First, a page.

Each of the 20 digital pins on the Leonardo has an internal resistor (disconnected by default) that can be enabled using INPUT_PULLUP. Keep in mind that a pull-up input means the button state is inverted:
- HIGH when the circuit is open (button is NOT pressed).
- LOW when the circuit is closed (button is pressed).
Step 3: Installing the MIDIUSB Library
This library allows an Arduino board with USB capabilities to act as a MIDI instrument over USB. Check the official documentation for more info.
- Open the IDE and click on the "Sketch" menu, then "Include Library", then "Manage Libraries".
- Search for MIDIUSB and click Install.
- Once it has finished, an Installed tag should appear next to the MIDIUSB library.
- Close the Library Manager.
Now the Leonardo can send MIDI messages via USB! But first, some insight about how MIDI works is needed.
How MIDI Works
"MIDI (Musical Instrument Digital Interface) is a standard communication protocol that connects electronic musical instruments, computers, and related audio devices for playing music." — Wikipedia
It handles event messages with data of the pitch and velocity of the note played, among other instructions.
In this specific project, the input from the 16 buttons sends different messages via USB. These messages can be converted into sound on a computer using any suitable software like GarageBand or Ableton Live.
Anatomy of a MIDI message
To send a MIDI message, I used the sendMIDI() method from the MIDIUSB Library I installed on step 3.
This method can receive 4 parameters:
- Event type: It can be 0x09 for note On (play note) or 0x08 for note Off (stop playing note).
- Note On/Off: The event type combined with the MIDI channel (1-16). I only use channel 1 so it's either 0x90 for note On or 0x80 for note Off.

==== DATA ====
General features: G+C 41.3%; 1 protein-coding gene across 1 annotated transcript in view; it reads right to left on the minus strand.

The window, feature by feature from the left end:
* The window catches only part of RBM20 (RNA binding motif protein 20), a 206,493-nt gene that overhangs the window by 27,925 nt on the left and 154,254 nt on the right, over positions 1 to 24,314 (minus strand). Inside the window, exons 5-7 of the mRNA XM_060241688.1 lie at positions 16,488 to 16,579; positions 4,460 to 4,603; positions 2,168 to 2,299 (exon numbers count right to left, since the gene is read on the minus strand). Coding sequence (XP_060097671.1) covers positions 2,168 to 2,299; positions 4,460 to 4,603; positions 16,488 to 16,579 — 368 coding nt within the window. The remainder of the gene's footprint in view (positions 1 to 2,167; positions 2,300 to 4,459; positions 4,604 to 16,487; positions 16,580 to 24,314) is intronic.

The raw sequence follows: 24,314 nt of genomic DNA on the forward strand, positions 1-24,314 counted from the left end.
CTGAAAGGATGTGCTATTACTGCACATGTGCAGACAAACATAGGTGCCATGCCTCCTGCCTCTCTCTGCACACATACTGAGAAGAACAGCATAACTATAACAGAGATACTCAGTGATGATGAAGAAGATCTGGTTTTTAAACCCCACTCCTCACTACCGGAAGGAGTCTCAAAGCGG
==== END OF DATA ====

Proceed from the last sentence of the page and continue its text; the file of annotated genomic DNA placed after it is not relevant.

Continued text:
- Note number: Each note has an associated numeric pitch (frequency scale).
- Velocity: From 0 (no velocity) to 127 (fastest).
Step 4: Sending a MIDI Message
I included the MIDIUSB Library and instead of blinking the built-in LED, I sent a note.
When you get stuck in a position where the Arduino can no longer be programmed, follow these steps:
- Hold down the rounded reset button on the Arduino board.
- Click Upload on the Arduino IDE.
- Release the reset button.
- The updated code will be uploaded to the board.
Step 5: Sending a MIDI Message From Each Button
The final step was to map every pitch to a button. For the 16 buttons, I defined a scale from C2 to E3b, which are the pitches from 36 to 51 in a sequence from bottom to top and from left to right. Check out this file from Arduino Tutorials to see what pitch corresponds to each note.
I used digital pins from 2 to 12 and analog pins (using them as digitals) from A0 to A4.
And this is how the final code looks like https://gist.github.com/lean8086/7de896c3b8f29d15e...
Step 6: Setting Up Channels or Banks (optional)
In case you want to add more buttons with the ability to switch channels or banks, like in the MIDI Fighter 3D (see image), the Arduino Leonardo has four more pins you can use. The Arduino Leonardo has 20 digital input/output pins, of which only 16 are in use for playing notes.